Spotlight On: Chris Brenne

May 5, 2023

Chris b guitar back cover image

What inspires you to play guitar?

In a word; it makes me feel better. It’s partly a meditative state which calms the mind, a tactile sense of moving air and muscle that stems from impulses of one’s own mind which probably releases endorphins, the satisfaction of having worked on some music, technique, or song, and it comes out in a good way. There is also another dimension when you combine with others; it’s a shot of joy playing with people and hearing the connection between the musicians in real-time that results in a satisfying soundscape. I love playing melodies and I love backing up a singer with chords or fills. It’s something else altogether; hearing other musicians playing and having fun, expressing emotions, and creating makes me want to as well – always did.

Who are your favorite guitar players and why?

There is an ever-changing lineup. I like most kinds of music styles so I gravitate towards players that command different styles. Currently I listen mostly to Guthrie Govan. He, to me, feels so far ahead of everyone else. His ability, both technically and mentally, is gobsmacking. He seems to pick all the right notes at the right times, create excitement, and he blows you away with sheer technical ability. I also really like Lari Basilio, for much the same reasons. Both have a great sense of tone and melody but can rip a phrase quite smartly. There’s Beck, so sad of his passing, who takes old songs and makes them new. Another king of tone! Others are Pat Metheny. His early works inspired a lifetime of passion for playing. He, probably more than anyone, inspired me to move to Boston for music school. There’s Pierre Bensusan with his unmatched acoustic solo compositions. I could go on and on!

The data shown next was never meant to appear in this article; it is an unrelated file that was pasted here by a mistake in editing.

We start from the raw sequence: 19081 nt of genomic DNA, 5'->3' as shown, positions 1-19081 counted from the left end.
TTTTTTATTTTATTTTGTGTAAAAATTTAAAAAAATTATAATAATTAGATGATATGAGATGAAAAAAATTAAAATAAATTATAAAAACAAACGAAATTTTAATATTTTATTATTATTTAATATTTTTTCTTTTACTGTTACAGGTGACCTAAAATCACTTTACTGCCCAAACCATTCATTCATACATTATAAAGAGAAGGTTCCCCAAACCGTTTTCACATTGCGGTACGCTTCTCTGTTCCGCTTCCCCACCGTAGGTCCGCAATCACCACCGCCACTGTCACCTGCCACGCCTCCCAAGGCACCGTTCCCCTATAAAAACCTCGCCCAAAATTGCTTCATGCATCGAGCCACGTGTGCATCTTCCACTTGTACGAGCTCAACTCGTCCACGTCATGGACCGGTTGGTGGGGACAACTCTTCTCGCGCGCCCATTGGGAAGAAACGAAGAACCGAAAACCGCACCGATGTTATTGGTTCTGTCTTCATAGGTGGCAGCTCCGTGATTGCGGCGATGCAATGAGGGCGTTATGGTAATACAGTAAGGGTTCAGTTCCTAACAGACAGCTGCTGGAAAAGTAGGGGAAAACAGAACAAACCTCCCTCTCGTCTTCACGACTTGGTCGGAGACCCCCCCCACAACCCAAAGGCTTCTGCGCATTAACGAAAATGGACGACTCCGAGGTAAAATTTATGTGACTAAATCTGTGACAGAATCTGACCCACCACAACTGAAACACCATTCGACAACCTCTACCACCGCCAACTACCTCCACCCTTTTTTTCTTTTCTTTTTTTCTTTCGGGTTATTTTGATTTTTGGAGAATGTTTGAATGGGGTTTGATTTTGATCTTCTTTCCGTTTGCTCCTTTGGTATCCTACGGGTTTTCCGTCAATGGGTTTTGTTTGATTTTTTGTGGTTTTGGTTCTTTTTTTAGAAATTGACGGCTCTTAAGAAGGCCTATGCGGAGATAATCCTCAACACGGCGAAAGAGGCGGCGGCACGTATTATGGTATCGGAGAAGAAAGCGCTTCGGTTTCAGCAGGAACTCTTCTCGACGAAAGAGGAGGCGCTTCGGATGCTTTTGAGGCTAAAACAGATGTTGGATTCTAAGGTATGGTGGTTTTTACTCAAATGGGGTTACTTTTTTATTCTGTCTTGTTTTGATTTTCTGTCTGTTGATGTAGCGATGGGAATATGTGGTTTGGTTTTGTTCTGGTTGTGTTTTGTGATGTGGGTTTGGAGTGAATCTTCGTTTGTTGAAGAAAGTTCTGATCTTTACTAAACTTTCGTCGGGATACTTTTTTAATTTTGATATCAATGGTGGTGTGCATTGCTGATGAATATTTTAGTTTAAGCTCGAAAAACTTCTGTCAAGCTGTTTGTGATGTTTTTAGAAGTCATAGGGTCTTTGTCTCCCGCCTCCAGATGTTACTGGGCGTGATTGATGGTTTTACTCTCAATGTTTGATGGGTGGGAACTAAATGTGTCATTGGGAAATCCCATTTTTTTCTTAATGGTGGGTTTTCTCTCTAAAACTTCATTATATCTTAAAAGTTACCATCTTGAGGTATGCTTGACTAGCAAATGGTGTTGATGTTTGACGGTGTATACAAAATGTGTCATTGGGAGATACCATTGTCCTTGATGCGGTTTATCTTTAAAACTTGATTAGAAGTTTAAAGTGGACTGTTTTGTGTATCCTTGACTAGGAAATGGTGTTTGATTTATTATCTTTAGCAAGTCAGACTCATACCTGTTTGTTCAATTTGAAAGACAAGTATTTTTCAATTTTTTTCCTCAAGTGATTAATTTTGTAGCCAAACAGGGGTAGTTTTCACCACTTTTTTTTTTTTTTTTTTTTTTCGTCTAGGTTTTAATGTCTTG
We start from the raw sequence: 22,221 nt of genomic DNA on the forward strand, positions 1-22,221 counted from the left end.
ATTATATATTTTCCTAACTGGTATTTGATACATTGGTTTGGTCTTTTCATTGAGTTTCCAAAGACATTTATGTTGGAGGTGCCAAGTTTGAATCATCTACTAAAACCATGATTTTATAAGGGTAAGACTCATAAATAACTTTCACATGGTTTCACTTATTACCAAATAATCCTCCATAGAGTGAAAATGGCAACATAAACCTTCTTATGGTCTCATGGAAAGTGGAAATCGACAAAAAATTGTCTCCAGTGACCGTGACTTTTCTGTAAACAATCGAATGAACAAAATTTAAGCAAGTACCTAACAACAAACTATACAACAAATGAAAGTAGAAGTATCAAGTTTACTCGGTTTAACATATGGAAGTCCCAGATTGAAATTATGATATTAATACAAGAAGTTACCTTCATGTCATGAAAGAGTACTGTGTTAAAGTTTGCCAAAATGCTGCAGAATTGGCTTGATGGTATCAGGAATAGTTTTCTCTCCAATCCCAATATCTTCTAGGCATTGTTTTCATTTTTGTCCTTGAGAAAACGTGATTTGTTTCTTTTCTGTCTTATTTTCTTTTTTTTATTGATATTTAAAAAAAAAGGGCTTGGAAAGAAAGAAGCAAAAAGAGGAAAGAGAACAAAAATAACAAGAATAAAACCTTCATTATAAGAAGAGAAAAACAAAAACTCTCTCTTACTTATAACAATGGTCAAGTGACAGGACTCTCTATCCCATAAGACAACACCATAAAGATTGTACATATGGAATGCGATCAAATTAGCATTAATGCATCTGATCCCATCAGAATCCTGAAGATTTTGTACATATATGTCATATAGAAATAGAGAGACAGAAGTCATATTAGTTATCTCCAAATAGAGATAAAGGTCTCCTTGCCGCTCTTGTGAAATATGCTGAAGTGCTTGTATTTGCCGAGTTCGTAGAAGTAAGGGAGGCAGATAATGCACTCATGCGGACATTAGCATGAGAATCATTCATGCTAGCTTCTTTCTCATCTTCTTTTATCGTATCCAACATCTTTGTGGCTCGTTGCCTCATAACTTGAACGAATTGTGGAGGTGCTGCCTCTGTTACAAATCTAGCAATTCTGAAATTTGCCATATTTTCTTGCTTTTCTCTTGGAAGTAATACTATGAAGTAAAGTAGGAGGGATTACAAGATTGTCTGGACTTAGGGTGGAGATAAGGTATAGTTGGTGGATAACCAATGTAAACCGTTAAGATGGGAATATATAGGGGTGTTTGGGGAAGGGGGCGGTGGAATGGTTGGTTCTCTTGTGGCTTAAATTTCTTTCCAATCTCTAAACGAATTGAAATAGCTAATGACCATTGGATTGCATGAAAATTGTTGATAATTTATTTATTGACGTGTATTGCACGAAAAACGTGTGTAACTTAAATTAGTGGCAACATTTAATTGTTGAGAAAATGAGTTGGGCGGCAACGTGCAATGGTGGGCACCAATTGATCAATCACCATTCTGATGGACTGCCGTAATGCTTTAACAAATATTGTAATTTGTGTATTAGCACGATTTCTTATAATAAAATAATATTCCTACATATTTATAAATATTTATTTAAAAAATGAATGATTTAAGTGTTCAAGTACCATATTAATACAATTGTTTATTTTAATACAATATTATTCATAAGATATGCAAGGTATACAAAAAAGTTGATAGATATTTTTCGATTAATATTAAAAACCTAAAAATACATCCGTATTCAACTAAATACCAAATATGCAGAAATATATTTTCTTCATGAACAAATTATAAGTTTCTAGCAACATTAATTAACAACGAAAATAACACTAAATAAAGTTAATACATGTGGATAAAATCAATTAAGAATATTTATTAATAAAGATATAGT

What is the most important lesson you tell your students about playing guitar?

Enjoy! If you’re not having fun, it’s pointless. It’s hard in the early stages as everything is a struggle. Learning the first few chords and songs takes effort but there is so much music that can be played and enjoyed by knowing only a few basic chords and strums.

What have you learned from your students about the art of teaching guitar in the decades that you taught at CCAE?

Lots. I feel like I learn something every time. I’ve learned to walk them through all the things I ask them to do. In that respect my classes are as much an exercise routine as information. Come back to things and repeat. Go slower. Ask what they need. Make them part of the classroom by encouraging participation. Allow them to express needs or simply help explain something they only grasped themselves a minute earlier. In the end, I’m probably a totally different teacher than what I was when I started at CCAE. Hopefully better!